Biton’s students practice finding their location on a map during a hike. Photo Courtesy of Lisa Biton
Menlo alumna Lisa Biton (‘03) always knew that she wanted to be a teacher, but she never expected to find herself in a classroom 7,000 miles from home. After graduating from Menlo, Biton matriculated to Santa Clara University where she grappled with anti-semitism and decided to explore her Jewish faith. While still in college, Biton studied abroad in Israel, where she fell in love with the country and her future husband. All the while, she continued to pursue her teaching dreams.
According to Biton, she knew from childhood that she wanted to become a teacher, and her former Menlo educators provided further inspiration. “I had a couple of really inspiring teachers at Menlo, and I’m not just saying that for the interview, but Dobbie Nichols Vasquez was my Latin teacher,” Biton recalled. “When I was a freshman, she gave me a lot of extra work, but, in the end, she gave me the ability to see that I could be a leader, and learn things and teach other people.”
Vasquez’s support inspired Biton to join the Junior Classical League, an organization that emphasizes the study of Latin, Greek and other classics for students. “I was president of the Latin Club of California, and that never would have happened if [Vasquez] hadn’t stood up and said, ‘you know, you may not be great at Latin itself, but you can lead people,’” Biton said.
Biton aspired to become a role model for other students, just like how Vasquez was for her. “I always want to do that for other students, you know, to teach them the joy of learning things,” Biton said. “Great teachers can change lives.”
After moving to Israel, Biton realized that she was in the perfect place to become a role model and teacher in a country with a rich history. “The idea of teaching history in a place where history was, you know, thousands of years old and not just 100 years old, really spoke to me,” Biton said.
Biton currently teaches at the Alexander Muss High School, a study abroad school in Hod Hasharon, Israel. The students spend half the week in the classroom and the other half on trips, which Biton believes allows for deeper learning. “[We] sit and learn about the Romans in the classroom. The next day, we’ll climb Masada and learn about the Jews and the Romans on Masada and really experience that history,” Biton said.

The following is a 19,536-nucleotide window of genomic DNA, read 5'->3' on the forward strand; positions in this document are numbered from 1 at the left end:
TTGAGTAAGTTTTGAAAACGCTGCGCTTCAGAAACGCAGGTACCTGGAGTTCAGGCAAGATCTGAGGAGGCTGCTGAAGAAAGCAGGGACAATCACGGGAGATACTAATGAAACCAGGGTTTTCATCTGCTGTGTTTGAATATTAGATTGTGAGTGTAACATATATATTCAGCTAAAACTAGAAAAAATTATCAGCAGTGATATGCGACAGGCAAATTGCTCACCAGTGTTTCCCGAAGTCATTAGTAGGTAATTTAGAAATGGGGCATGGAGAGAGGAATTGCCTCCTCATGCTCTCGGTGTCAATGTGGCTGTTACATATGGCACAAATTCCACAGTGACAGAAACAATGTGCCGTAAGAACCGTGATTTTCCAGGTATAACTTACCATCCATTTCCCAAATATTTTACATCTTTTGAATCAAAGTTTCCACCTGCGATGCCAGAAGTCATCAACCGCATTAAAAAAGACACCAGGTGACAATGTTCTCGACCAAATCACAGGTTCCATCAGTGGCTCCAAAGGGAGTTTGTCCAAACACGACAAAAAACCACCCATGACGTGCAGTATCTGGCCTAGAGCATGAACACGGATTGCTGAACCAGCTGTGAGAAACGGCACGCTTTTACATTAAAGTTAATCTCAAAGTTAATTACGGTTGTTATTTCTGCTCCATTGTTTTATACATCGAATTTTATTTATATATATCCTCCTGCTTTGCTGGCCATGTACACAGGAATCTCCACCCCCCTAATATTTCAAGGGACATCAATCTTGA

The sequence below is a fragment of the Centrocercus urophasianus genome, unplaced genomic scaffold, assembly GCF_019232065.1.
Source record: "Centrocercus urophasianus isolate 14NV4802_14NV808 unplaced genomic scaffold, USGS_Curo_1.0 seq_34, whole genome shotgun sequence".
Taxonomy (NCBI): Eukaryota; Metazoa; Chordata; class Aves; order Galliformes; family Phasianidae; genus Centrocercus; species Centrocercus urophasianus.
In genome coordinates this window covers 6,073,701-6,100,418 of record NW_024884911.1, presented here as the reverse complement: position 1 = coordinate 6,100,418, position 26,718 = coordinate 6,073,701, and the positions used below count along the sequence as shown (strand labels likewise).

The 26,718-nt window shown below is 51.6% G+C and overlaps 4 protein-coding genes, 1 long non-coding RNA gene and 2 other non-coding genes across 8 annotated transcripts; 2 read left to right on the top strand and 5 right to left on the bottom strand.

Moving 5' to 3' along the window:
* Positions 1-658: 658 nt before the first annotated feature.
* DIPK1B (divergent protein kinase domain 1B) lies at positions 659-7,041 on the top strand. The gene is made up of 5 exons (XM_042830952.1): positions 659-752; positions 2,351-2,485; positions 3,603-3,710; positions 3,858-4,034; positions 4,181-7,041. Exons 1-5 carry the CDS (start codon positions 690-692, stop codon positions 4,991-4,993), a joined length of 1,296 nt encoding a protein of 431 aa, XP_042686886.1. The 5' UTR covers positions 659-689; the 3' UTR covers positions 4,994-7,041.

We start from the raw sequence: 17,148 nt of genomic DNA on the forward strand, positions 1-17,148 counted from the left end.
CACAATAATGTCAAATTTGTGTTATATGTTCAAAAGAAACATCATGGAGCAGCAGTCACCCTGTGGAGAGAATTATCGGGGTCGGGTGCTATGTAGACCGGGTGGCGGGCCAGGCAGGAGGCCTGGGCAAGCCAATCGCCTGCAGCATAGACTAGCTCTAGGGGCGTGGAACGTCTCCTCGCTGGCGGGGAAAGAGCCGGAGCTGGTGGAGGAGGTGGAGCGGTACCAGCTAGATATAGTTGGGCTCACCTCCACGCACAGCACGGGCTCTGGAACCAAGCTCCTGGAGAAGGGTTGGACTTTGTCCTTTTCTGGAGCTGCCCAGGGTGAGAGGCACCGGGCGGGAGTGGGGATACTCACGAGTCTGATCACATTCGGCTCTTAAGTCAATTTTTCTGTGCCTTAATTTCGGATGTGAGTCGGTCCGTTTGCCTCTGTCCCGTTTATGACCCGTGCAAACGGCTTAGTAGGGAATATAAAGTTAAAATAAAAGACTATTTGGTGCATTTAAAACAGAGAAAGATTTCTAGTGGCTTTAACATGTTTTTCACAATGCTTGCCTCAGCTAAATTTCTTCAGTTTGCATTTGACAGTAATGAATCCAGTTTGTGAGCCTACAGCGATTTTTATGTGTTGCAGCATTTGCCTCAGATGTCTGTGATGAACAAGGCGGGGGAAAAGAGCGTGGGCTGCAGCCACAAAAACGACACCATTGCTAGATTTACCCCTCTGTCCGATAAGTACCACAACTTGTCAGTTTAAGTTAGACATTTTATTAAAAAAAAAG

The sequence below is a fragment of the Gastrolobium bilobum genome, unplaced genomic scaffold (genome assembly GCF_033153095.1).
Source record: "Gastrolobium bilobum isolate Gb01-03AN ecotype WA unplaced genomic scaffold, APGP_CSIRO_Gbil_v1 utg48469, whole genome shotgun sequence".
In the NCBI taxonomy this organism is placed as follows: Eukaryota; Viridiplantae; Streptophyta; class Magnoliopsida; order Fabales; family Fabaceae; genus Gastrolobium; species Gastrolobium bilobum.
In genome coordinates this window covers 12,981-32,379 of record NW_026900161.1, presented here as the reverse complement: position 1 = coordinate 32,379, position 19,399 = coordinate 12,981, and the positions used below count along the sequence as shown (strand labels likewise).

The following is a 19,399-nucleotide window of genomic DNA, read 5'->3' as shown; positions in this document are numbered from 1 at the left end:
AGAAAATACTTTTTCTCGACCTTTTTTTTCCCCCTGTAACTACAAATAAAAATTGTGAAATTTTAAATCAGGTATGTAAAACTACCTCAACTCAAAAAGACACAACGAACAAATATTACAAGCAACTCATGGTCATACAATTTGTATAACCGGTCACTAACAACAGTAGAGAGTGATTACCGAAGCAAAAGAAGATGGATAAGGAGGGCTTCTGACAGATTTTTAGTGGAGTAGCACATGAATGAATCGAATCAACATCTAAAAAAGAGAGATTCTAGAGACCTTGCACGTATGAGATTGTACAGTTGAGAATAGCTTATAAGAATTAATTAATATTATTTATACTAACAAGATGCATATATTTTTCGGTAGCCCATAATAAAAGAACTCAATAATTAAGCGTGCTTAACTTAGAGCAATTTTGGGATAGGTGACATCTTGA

Although she teaches in Israel, Biton’s students come from all over the United States, and occasionally from Australia and the United Kingdom. The students stay anywhere from a six-week summer program to a year. “Not to be stereotypical, but they come from all over the U.S., and a lot of them haven’t ever had a teacher really pay attention to them before,” Biton said.
Her school prioritizes one-on-one time with teachers, but a large part of the curriculum also derives from exploring the history and culture in their surroundings. “We go to Poland, and we hiked this hike called Yam el Yam, which is a four day hike from the Mediterranean to the Sea of Galilee,” Biton said. “These are all things that I just love challenging my students for.”
Back in the classroom, Biton always tries to implement Menlo’s unconventional teaching styles and academic rigor. “Menlo gave me the ability to question who I was and what I want to do with my life with a little bit of the outside of the box classes,” Biton recalled. “And so to be able to do that for my students now is something I carry on.”
Even 7,000 miles from home, Biton continues to interact with her former classmates. “I’m not the only person in my class who ended up in Israel. There was another boy in my grade, Michael Shapiro, who joined the [Israeli] army and that was a doctor here in Israel,” Biton said. “There’s still this, like, never ending connection where we all end up in the same place once in a while.”
Writer’s Note: If you are looking for an alumni mentor, search through Menlo Connect, a networking site exclusively targeted towards the Menlo community.
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